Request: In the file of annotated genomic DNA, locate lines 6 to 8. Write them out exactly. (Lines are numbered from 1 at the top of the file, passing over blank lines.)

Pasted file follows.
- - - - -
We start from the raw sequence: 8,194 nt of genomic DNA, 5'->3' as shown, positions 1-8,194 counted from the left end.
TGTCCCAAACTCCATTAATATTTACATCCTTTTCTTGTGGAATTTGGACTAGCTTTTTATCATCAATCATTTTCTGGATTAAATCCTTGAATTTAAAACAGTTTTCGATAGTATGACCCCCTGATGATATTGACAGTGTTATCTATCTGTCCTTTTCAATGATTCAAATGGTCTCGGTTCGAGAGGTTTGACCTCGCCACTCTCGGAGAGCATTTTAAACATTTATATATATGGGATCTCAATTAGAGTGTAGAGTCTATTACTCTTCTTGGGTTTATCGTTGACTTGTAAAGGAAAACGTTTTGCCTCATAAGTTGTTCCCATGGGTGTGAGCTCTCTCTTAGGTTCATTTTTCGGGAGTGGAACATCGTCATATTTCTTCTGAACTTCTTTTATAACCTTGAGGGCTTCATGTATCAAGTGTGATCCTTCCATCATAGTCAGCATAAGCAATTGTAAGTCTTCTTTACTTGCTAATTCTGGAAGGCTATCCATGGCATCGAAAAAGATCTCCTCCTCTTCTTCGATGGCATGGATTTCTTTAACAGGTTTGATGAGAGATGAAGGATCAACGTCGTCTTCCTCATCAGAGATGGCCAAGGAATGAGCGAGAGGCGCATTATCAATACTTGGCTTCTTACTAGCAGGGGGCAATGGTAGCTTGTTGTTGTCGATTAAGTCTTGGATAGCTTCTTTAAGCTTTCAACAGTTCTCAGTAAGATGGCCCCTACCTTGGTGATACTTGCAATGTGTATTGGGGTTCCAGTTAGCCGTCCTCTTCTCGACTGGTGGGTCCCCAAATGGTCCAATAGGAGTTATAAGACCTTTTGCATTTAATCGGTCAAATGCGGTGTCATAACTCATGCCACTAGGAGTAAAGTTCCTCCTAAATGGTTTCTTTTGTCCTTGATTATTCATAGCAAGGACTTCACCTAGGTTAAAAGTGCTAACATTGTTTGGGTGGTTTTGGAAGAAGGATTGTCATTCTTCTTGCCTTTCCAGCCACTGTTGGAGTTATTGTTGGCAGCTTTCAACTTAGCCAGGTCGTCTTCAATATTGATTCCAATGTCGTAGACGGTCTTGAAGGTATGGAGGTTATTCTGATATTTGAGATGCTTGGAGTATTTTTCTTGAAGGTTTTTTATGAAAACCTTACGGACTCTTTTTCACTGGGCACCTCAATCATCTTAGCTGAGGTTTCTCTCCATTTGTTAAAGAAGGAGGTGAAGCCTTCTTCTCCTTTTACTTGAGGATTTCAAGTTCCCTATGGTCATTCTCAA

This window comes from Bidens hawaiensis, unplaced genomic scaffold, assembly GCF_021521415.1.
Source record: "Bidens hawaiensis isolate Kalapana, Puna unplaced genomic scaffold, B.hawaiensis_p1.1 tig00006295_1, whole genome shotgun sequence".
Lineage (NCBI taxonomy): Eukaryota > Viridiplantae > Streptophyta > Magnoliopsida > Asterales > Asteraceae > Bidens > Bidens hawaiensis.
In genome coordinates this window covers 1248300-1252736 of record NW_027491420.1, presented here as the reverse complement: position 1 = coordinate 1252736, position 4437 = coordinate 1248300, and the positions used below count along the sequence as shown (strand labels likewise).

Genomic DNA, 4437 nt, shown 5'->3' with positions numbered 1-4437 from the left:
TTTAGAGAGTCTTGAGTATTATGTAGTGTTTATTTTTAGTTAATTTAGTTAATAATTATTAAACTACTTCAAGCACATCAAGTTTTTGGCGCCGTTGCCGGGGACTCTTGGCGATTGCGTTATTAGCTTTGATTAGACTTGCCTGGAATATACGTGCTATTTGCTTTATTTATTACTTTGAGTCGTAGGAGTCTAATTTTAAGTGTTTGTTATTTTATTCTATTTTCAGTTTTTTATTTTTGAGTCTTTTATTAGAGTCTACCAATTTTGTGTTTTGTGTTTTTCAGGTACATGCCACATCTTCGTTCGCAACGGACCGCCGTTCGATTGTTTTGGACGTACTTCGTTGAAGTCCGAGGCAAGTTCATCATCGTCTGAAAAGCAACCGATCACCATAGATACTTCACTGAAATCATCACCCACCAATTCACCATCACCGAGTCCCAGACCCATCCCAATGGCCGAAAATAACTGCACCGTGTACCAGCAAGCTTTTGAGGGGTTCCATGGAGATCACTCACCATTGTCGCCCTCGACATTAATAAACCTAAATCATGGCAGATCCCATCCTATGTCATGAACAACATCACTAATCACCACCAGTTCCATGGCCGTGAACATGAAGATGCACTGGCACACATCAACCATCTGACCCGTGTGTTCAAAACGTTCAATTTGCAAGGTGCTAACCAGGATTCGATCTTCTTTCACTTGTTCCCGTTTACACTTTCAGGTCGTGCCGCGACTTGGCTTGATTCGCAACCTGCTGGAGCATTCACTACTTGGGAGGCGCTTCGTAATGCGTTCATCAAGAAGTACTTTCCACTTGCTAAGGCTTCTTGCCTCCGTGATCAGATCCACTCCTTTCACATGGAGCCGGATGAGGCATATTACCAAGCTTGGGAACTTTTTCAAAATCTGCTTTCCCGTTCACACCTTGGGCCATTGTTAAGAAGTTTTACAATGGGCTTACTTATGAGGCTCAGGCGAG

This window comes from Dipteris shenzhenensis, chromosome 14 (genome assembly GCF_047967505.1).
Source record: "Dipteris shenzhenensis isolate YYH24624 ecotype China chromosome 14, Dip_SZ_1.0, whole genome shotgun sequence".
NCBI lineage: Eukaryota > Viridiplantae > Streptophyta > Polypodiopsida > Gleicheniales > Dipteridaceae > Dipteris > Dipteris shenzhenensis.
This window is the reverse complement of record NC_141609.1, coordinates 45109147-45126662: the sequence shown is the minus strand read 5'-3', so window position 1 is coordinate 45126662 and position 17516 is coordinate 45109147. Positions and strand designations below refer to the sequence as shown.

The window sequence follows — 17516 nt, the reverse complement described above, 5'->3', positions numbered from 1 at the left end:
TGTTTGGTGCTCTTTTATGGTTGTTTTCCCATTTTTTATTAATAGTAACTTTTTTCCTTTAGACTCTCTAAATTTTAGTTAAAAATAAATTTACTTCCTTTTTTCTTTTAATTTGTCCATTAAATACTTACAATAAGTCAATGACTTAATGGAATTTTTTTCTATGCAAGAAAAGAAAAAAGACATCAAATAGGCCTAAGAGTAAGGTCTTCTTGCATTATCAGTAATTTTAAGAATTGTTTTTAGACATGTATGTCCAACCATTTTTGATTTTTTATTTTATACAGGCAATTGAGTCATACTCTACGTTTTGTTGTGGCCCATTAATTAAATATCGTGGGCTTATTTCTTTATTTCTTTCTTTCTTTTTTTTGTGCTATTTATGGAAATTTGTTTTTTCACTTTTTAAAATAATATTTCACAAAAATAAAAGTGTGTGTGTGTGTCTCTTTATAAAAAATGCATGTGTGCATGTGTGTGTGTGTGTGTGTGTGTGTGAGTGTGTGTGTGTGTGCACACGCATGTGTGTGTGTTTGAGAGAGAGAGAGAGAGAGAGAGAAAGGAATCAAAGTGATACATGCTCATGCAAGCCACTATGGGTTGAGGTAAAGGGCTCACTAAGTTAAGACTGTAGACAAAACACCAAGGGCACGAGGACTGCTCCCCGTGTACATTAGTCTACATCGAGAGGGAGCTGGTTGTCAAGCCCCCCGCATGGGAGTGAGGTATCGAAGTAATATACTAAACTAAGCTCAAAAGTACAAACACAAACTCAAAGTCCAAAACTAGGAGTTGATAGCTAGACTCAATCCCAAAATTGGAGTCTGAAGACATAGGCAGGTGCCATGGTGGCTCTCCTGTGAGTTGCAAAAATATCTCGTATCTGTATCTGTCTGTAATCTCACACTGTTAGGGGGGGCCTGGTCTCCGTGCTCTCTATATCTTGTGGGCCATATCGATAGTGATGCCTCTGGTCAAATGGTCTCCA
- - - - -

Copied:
In genome coordinates this window covers 1248300-1252736 of record NW_027491420.1, presented here as the reverse complement: position 1 = coordinate 1252736, position 4437 = coordinate 1248300, and the positions used below count along the sequence as shown (strand labels likewise).

Genomic DNA, 4437 nt, shown 5'->3' with positions numbered 1-4437 from the left:
TTTAGAGAGTCTTGAGTATTATGTAGTGTTTATTTTTAGTTAATTTAGTTAATAATTATTAAACTACTTCAAGCACATCAAGTTTTTGGCGCCGTTGCCGGGGACTCTTGGCGATTGCGTTATTAGCTTTGATTAGACTTGCCTGGAATATACGTGCTATTTGCTTTATTTATTACTTTGAGTCGTAGGAGTCTAATTTTAAGTGTTTGTTATTTTATTCTATTTTCAGTTTTTTATTTTTGAGTCTTTTATTAGAGTCTACCAATTTTGTGTTTTGTGTTTTTCAGGTACATGCCACATCTTCGTTCGCAACGGACCGCCGTTCGATTGTTTTGGACGTACTTCGTTGAAGTCCGAGGCAAGTTCATCATCGTCTGAAAAGCAACCGATCACCATAGATACTTCACTGAAATCATCACCCACCAATTCACCATCACCGAGTCCCAGACCCATCCCAATGGCCGAAAATAACTGCACCGTGTACCAGCAAGCTTTTGAGGGGTTCCATGGAGATCACTCACCATTGTCGCCCTCGACATTAATAAACCTAAATCATGGCAGATCCCATCCTATGTCATGAACAACATCACTAATCACCACCAGTTCCATGGCCGTGAACATGAAGATGCACTGGCACACATCAACCATCTGACCCGTGTGTTCAAAACGTTCAATTTGCAAGGTGCTAACCAGGATTCGATCTTCTTTCACTTGTTCCCGTTTACACTTTCAGGTCGTGCCGCGACTTGGCTTGATTCGCAACCTGCTGGAGCATTCACTACTTGGGAGGCGCTTCGTAATGCGTTCATCAAGAAGTACTTTCCACTTGCTAAGGCTTCTTGCCTCCGTGATCAGATCCACTCCTTTCACATGGAGCCGGATGAGGCATATTACCAAGCTTGGGAACTTTTTCAAAATCTGCTTTCCCGTTCACACCTTGGGCCATTGTTAAGAAGTTTTACAATGGGCTTACTTATGAGGCTCAGGCGAG